01 December, 2020
The Claimant alleged that on Saturday, 7th May 2016 at approximately 7.30am she was making her way to a local newsagent when she fell down inside an open drainage grid. Various accounts referred to her falling into the narrow hole up to her waist, with one account claiming, incredibly, that she went into the hole so deep that only her head was showing. She suffered a fracture to her right ankle.
The Claimant was said to be assisted by an apparently independent witness who found her in the hole. He then went across the road to the Claimant's home to inform her son and together they returned to her and helped her out of the hole and then back home.
The Claimant called for an ambulance just after 9am and a recording of that call was obtained. A transcript of that call was made available during the trial.
The matter was defended pursuant to s58 Highways Act 1980. The Defendant had in place a reasonable system of inspection and could show that routine inspections of the area where carried out. The Defendant received a complaint four days prior to the alleged accident date that the drainage cover had become loose. A member of the defendant's Highways Team attended and secured the cover back in place.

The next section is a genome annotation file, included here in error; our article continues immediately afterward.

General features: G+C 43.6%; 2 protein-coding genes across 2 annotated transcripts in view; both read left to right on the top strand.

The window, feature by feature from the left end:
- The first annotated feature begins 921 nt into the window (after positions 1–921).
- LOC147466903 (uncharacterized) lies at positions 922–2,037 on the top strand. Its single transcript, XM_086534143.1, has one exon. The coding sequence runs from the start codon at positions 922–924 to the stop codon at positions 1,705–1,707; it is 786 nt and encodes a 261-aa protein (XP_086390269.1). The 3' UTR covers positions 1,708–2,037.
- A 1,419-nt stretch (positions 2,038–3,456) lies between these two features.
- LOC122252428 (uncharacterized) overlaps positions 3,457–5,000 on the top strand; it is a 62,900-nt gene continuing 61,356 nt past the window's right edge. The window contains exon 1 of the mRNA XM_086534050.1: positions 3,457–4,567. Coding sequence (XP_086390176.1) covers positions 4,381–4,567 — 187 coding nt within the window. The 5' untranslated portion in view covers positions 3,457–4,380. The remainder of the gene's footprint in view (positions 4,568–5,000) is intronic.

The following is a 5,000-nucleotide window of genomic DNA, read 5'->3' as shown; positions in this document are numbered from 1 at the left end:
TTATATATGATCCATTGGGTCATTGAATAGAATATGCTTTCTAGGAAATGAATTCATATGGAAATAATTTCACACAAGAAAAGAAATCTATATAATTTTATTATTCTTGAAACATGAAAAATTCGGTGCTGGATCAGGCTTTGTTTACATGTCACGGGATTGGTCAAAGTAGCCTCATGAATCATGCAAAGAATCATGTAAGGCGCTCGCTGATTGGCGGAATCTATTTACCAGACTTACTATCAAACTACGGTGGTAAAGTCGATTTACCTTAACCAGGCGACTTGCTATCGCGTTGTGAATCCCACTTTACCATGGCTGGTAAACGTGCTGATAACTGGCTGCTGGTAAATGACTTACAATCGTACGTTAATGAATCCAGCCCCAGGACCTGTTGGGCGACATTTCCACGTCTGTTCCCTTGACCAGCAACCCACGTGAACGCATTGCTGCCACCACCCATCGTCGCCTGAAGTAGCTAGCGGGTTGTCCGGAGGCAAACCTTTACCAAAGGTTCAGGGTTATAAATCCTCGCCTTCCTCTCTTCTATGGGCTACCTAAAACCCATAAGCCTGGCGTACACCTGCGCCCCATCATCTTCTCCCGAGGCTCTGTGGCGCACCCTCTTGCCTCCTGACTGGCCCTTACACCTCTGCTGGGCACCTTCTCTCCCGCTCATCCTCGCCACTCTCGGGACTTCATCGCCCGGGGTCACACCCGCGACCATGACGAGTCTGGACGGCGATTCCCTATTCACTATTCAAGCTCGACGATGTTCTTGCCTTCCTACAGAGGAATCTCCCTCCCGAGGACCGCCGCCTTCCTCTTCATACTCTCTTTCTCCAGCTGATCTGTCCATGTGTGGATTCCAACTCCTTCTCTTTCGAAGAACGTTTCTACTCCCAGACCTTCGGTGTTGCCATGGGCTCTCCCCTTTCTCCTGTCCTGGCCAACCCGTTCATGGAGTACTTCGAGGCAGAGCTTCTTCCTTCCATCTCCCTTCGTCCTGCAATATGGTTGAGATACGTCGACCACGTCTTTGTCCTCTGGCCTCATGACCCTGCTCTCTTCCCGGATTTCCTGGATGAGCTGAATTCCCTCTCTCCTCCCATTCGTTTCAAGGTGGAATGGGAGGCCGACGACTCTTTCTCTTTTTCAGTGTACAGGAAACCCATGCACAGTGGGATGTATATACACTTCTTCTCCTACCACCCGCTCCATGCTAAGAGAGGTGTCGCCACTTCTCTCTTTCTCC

The Claimant's case was scrutinised in detail so that every inconsistency between the CNF, medical report, Particulars of Claim, witness statements and ambulance call transcript was highlighted.
The trial judge found the Claimant's explanation of the 90-minute delay between the time of the accident and the calling of the ambulance unconvincing. The court was also unconvinced by the evidence of the independent witness and the explanation surrounding how he came to became involved with the case after the claim had been made. Finally, there was grave criticism when the Claimant's daughter conceded that the care and assistance for which a claim had been made, was in fact care which she was already providing pre accident.
The Judge vindicated the Defendant's Section 58 defence and accepted that everything had been done which could have been done so the claim failed.
The Judge however found that the independent witness was dishonest which therefore tainted the claim, resulting in the court finding that the claim was Fundamentally Dishonest therefore disapplying QOCS. The Judge also found that the claim for care and assistance was also Fundamentally Dishonest pursuant to Section 57 Criminal Justice and Courts Act 2015, further justifying the disapplication of costs. Costs recovery is ongoing.
This is the 4th claim from the same family group that we have successfully repudiated on behalf of our clients, so it is particularly pleasing to obtain the Fundamental Dishonesty finding. It sends a clear message that such claims will be robustly defended.